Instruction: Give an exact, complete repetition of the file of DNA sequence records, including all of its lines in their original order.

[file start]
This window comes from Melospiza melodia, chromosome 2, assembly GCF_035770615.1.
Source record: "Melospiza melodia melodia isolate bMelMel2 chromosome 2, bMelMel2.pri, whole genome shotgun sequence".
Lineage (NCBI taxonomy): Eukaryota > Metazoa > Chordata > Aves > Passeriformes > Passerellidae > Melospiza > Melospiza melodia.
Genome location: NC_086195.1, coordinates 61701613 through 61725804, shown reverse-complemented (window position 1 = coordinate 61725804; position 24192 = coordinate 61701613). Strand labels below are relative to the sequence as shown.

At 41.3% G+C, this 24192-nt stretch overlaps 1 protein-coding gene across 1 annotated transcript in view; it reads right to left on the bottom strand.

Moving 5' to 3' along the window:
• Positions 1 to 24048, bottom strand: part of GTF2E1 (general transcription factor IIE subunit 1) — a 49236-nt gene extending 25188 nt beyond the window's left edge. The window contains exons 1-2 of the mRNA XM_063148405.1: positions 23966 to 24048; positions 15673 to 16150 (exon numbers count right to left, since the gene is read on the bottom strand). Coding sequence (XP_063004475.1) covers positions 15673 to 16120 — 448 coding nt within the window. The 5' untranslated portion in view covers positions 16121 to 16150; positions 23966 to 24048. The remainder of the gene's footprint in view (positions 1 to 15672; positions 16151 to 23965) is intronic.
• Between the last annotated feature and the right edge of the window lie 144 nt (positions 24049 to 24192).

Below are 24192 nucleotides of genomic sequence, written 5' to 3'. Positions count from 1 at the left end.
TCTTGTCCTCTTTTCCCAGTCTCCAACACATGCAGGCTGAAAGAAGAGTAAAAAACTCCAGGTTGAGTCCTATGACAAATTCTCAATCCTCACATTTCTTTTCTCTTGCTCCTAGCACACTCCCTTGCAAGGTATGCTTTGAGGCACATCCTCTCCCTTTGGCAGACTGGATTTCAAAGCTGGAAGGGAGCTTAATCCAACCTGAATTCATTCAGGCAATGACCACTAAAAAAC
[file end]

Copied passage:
This window comes from Melospiza melodia, chromosome 2, assembly GCF_035770615.1.
Source record: "Melospiza melodia melodia isolate bMelMel2 chromosome 2, bMelMel2.pri, whole genome shotgun sequence".
Lineage (NCBI taxonomy): Eukaryota > Metazoa > Chordata > Aves > Passeriformes > Passerellidae > Melospiza > Melospiza melodia.
Genome location: NC_086195.1, coordinates 61701613 through 61725804, shown reverse-complemented (window position 1 = coordinate 61725804; position 24192 = coordinate 61701613). Strand labels below are relative to the sequence as shown.

At 41.3% G+C, this 24192-nt stretch overlaps 1 protein-coding gene across 1 annotated transcript in view; it reads right to left on the bottom strand.

Moving 5' to 3' along the window:
• Positions 1 to 24048, bottom strand: part of GTF2E1 (general transcription factor IIE subunit 1) — a 49236-nt gene extending 25188 nt beyond the window's left edge. The window contains exons 1-2 of the mRNA XM_063148405.1: positions 23966 to 24048; positions 15673 to 16150 (exon numbers count right to left, since the gene is read on the bottom strand). Coding sequence (XP_063004475.1) covers positions 15673 to 16120 — 448 coding nt within the window. The 5' untranslated portion in view covers positions 16121 to 16150; positions 23966 to 24048. The remainder of the gene's footprint in view (positions 1 to 15672; positions 16151 to 23965) is intronic.
• Between the last annotated feature and the right edge of the window lie 144 nt (positions 24049 to 24192).

Below are 24192 nucleotides of genomic sequence, written 5' to 3'. Positions count from 1 at the left end.
TCTTGTCCTCTTTTCCCAGTCTCCAACACATGCAGGCTGAAAGAAGAGTAAAAAACTCCAGGTTGAGTCCTATGACAAATTCTCAATCCTCACATTTCTTTTCTCTTGCTCCTAGCACACTCCCTTGCAAGGTATGCTTTGAGGCACATCCTCTCCCTTTGGCAGACTGGATTTCAAAGCTGGAAGGGAGCTTAATCCAACCTGAATTCATTCAGGCAATGACCACTAAAAAAC